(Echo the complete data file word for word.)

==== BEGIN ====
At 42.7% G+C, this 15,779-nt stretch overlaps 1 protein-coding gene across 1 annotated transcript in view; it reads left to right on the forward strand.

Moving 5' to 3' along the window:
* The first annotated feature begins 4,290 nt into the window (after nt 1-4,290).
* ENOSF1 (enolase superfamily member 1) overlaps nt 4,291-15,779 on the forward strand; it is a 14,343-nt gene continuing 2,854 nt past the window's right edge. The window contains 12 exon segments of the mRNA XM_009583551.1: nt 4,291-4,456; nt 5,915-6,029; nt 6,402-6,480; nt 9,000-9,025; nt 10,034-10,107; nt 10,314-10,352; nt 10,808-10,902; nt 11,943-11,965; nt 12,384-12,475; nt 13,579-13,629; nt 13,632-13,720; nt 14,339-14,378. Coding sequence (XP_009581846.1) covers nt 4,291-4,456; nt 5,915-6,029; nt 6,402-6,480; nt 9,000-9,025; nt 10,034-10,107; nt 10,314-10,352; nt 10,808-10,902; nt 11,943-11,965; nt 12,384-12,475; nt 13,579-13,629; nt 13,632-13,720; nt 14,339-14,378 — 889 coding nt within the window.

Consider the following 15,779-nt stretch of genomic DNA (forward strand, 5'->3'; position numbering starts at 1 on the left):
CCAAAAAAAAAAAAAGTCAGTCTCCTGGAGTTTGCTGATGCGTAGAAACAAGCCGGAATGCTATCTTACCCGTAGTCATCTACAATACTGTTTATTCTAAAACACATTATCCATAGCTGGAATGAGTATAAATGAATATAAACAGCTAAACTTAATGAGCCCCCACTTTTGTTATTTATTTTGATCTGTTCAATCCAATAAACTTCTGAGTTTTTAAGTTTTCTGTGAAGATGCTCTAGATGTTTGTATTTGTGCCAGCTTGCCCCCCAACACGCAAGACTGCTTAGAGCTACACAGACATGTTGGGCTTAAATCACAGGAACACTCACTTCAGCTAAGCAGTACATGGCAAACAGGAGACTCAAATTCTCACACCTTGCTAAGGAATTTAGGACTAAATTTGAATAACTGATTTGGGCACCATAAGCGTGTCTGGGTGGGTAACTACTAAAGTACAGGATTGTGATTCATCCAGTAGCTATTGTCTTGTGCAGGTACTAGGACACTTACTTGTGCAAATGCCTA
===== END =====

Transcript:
At 42.7% G+C, this 15,779-nt stretch overlaps 1 protein-coding gene across 1 annotated transcript in view; it reads left to right on the forward strand.

Moving 5' to 3' along the window:
* The first annotated feature begins 4,290 nt into the window (after nt 1-4,290).
* ENOSF1 (enolase superfamily member 1) overlaps nt 4,291-15,779 on the forward strand; it is a 14,343-nt gene continuing 2,854 nt past the window's right edge. The window contains 12 exon segments of the mRNA XM_009583551.1: nt 4,291-4,456; nt 5,915-6,029; nt 6,402-6,480; nt 9,000-9,025; nt 10,034-10,107; nt 10,314-10,352; nt 10,808-10,902; nt 11,943-11,965; nt 12,384-12,475; nt 13,579-13,629; nt 13,632-13,720; nt 14,339-14,378. Coding sequence (XP_009581846.1) covers nt 4,291-4,456; nt 5,915-6,029; nt 6,402-6,480; nt 9,000-9,025; nt 10,034-10,107; nt 10,314-10,352; nt 10,808-10,902; nt 11,943-11,965; nt 12,384-12,475; nt 13,579-13,629; nt 13,632-13,720; nt 14,339-14,378 — 889 coding nt within the window.

Consider the following 15,779-nt stretch of genomic DNA (forward strand, 5'->3'; position numbering starts at 1 on the left):
CCAAAAAAAAAAAAAGTCAGTCTCCTGGAGTTTGCTGATGCGTAGAAACAAGCCGGAATGCTATCTTACCCGTAGTCATCTACAATACTGTTTATTCTAAAACACATTATCCATAGCTGGAATGAGTATAAATGAATATAAACAGCTAAACTTAATGAGCCCCCACTTTTGTTATTTATTTTGATCTGTTCAATCCAATAAACTTCTGAGTTTTTAAGTTTTCTGTGAAGATGCTCTAGATGTTTGTATTTGTGCCAGCTTGCCCCCCAACACGCAAGACTGCTTAGAGCTACACAGACATGTTGGGCTTAAATCACAGGAACACTCACTTCAGCTAAGCAGTACATGGCAAACAGGAGACTCAAATTCTCACACCTTGCTAAGGAATTTAGGACTAAATTTGAATAACTGATTTGGGCACCATAAGCGTGTCTGGGTGGGTAACTACTAAAGTACAGGATTGTGATTCATCCAGTAGCTATTGTCTTGTGCAGGTACTAGGACACTTACTTGTGCAAATGCCTA